Mansell, Engel & Cole

Will genetics testing affect your insurance coverage?

If you are determined to live a long, healthy life, you probably take care of yourself. You quit smoking, eat your vegetables and try to stay active. You probably have your yearly screenings, especially if certain cancers or other conditions run in your family. One thing you do not want to do is to give the insurance companies a reason to deny you coverage for life insurance or long-term care.

However, if your family history includes debilitating or progressive diseases such as Alzheimer's or Parkinson's, you may want to know your chances for developing these conditions. Watching your loved ones suffer from the degenerative effects of their illness is not something you look forward to, and you want to be able to plan accordingly, including securing the appropriate insurance for your care.

Genetic testing

Recently, a gene testing company developed a test that can show you if you have a high risk for developing a number of these degenerative conditions. The company has released the test to the public, and the U.S Food and Drug Administration has approved its use. You may be eager to send your saliva sample to the 23andMe company for analysis so that you can decide whether it is in your best interest to purchase long-term care or to increase the amount of life insurance you carry.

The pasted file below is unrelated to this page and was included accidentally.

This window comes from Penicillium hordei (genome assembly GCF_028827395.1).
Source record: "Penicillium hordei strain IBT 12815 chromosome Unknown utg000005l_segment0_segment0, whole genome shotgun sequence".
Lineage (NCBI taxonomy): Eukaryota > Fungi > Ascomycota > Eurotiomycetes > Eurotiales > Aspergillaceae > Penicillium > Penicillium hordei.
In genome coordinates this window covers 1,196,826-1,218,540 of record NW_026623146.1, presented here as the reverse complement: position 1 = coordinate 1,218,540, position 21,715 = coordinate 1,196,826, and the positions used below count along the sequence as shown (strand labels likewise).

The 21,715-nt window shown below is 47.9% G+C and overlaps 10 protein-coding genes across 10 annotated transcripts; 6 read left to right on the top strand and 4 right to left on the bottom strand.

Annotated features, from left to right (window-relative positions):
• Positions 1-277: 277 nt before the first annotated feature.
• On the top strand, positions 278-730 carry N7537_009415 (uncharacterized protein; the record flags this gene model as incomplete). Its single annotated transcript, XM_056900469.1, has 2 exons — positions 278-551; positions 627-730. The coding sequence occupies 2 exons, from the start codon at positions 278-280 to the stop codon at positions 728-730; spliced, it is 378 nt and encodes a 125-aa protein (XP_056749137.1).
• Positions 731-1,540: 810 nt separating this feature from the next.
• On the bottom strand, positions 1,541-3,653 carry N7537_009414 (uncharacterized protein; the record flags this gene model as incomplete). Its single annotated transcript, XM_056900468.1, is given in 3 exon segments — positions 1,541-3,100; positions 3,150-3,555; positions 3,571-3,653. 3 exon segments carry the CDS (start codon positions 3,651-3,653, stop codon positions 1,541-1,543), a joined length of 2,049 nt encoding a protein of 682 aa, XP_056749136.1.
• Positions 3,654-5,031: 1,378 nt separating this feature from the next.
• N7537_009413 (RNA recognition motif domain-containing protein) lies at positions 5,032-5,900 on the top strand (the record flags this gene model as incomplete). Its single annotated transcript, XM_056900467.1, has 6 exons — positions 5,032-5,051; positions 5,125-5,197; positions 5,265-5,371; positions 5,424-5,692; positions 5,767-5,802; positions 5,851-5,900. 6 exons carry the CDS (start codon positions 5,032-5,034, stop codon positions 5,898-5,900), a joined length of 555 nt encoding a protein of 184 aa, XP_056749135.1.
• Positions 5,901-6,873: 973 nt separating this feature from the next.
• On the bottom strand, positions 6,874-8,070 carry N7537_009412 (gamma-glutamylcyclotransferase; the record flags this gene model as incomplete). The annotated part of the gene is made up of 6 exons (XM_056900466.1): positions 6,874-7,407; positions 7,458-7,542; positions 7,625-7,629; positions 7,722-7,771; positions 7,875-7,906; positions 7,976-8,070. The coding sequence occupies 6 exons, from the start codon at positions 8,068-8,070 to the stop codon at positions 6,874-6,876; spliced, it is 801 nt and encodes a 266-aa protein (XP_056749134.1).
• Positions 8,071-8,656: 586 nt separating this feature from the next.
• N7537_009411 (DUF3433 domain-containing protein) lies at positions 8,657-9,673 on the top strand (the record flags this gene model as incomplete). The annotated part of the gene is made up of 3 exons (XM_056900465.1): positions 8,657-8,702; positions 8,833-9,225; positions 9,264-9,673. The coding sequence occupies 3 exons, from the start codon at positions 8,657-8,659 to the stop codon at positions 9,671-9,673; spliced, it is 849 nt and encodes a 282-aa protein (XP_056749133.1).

Be aware, however, that the results of your test may affect whether an insurance company will approve your policy application. The following facts will be important to your understanding of the laws regarding genetic testing:

  • Your employer cannot require you to take a genetic test or use your test results against you.
  • The results of your genetic test will not appear on your medical records unless your doctor orders the test.
  • Health insurance companies may not ask about your genetic test results nor will they pay for you to take a genetic test.
  • 23andMe promises to keep the results of your test confidential.

With those factors in mind, you should also know that life and long-term insurance providers may require you to disclose health issues including the results of your genetic test. If your test reveals a high likelihood that you will develop Alzheimer's or Parkinson's disease, you may be like many who use the information to gauge the amount of insurance you will purchase. If you find that your insurance provider denies your coverage based on your genetic test results, you may wish to explore your legal options.

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